CMS Approves Community Call Arrangements
CMS adopted the proposed rule that would permit hospitals to meet the EMTALA requirement for maintaining an on-call physician list by participating in a formalized community Call Plan among hospitals, and retained all but one of the proposed Call Plan elements described in the proposed rule. CMS omitted from the Final Rule the requirement that hospitals demonstrate evidence that they have analyzed the specialty on-call needs of the community to be served by the Call Plan, concluding that the proposed requirement would be duplicative of the existing requirement that a hospital must annually assess the Call Plan.
Comments to the proposed rule also raised concerns regarding the potential antitrust and HIPAA implications of Call Plans. In both instances, CMS deferred to the U.S. Department of Justice and Office of Civil Rights, respectively, regarding these issues. However, the comments reflect that some providers have compliance concerns about participating in Call Plans that, if left unresolved, may deter their participation.
Additional comments to the proposed rule asked whether CMS anticipates that physicians or hospitals are to be compensated for their services related to participation in a Call Plan. CMS noted in the Final Rule that financial arrangements between an on-call physician and hospital are solely between those two parties and do not involve CMS. CMS further noted that financial agreements may, but need not, be a part of a Call Plan if hospitals choose to include such information, essentially leaving the issue of compensation to the discretion of the providers.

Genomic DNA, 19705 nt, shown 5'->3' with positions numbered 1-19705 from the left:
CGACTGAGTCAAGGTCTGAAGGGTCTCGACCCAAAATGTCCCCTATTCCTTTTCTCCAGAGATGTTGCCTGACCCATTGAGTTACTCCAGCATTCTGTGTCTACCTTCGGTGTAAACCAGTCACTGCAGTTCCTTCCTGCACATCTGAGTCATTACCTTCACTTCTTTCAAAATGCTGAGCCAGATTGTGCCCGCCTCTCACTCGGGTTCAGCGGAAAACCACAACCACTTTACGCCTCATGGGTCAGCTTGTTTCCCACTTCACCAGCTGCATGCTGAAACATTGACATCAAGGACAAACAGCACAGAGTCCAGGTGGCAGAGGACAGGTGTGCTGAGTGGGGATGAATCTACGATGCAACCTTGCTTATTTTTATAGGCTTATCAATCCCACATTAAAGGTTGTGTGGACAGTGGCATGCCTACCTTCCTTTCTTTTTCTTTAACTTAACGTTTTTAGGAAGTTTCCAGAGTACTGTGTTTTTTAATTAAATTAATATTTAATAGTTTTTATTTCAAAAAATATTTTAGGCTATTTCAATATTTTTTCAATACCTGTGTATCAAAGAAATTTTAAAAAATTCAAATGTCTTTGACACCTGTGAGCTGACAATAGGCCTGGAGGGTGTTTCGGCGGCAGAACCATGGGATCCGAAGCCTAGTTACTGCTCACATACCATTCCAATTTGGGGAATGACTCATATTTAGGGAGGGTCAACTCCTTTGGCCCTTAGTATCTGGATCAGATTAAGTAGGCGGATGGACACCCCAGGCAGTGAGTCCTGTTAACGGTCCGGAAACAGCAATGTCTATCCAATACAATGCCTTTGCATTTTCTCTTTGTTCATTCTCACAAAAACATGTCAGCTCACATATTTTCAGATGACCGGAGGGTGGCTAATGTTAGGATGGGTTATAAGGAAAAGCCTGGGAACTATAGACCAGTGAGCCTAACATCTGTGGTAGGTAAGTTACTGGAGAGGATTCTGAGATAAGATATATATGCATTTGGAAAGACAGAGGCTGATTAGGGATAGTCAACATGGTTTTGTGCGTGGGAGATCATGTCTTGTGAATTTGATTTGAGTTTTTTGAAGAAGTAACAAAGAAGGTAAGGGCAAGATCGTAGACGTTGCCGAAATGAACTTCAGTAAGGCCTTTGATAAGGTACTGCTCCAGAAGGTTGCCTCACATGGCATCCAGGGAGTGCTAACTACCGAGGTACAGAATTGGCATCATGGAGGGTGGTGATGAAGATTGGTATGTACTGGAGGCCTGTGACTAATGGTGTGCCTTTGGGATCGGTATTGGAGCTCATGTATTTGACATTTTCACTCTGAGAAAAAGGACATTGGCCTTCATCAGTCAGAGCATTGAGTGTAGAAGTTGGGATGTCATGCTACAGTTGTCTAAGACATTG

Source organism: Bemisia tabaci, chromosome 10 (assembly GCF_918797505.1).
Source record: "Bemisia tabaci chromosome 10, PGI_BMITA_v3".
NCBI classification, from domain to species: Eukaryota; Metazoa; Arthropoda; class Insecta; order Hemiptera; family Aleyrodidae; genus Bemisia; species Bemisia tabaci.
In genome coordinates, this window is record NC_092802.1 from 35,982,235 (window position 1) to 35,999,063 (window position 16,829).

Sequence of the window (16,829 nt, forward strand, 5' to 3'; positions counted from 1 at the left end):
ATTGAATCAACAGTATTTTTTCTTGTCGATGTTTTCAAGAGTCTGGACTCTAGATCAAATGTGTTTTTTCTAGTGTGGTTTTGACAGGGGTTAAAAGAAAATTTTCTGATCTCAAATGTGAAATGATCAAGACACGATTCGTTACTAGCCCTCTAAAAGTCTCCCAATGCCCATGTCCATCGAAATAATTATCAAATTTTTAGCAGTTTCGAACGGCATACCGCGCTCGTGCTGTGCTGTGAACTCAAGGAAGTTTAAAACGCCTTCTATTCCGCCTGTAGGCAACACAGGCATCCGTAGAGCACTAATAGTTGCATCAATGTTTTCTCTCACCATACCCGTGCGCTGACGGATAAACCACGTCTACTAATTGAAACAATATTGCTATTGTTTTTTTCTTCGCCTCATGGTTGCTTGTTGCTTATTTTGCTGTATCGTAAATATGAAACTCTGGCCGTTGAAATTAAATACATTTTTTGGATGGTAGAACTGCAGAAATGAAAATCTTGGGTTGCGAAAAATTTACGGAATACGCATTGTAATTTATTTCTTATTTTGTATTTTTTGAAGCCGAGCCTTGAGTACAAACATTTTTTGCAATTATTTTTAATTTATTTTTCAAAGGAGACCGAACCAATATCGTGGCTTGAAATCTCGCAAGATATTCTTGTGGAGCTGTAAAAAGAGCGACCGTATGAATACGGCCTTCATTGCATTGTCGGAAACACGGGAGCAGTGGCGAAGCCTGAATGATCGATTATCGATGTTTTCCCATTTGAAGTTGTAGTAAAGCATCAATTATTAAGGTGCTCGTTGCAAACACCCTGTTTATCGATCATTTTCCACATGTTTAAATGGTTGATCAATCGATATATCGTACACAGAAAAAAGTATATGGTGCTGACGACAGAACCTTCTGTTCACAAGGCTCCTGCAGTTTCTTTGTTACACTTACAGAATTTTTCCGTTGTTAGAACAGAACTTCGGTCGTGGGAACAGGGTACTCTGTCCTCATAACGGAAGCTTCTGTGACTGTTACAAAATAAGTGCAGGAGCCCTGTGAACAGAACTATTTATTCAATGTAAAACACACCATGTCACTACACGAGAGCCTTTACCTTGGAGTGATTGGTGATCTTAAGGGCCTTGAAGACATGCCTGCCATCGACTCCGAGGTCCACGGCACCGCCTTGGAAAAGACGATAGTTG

The elements of a Call Plan, as described in the Final Rule, are to include the following:
Clear delineation of on-call coverage responsibilities (when each hospital is responsible for on-call coverage)
Definition of the specific geographic area to which the Call Plan applies
Signatures from the appropriate representatives of each hospital participating in the plan
Requirements that any local and regional Emergency Medical Services system protocol formally includes information on “community on-call” arrangements
A statement specifying that, even if an individual arrives at a hospital that is not designated as the on-call hospital, that hospital still has an EMTALA obligation to provide a medical screening examination and stabilizing treatment within its capability
Continued compliance by participating hospitals with EMTALA regulations governing appropriate transfers
Reassessment of the Call Plan on an annual basis by participating hospitals
As in the proposed rule, the Final Rule notes that hospitals participating in a Call Plan must have written policies and procedures in place to cover situations in which an on-call physician is unable to respond because of situations beyond his or her control (which is a pre-existing requirement under EMTALA). Furthermore, notwithstanding the existence of a Call Plan assigning on-call responsibilities to a particular hospital on a particular day, the Final Rule reiterates that participating hospitals still have an obligation to perform medical screening examinations on all individuals who present to the hospital seeking treatment and to provide for an appropriate transfer as needed.
In light of the Final Rule, hospitals should assess whether a Call Plan would be helpful to their communities and consider coordination of such efforts with other community hospitals.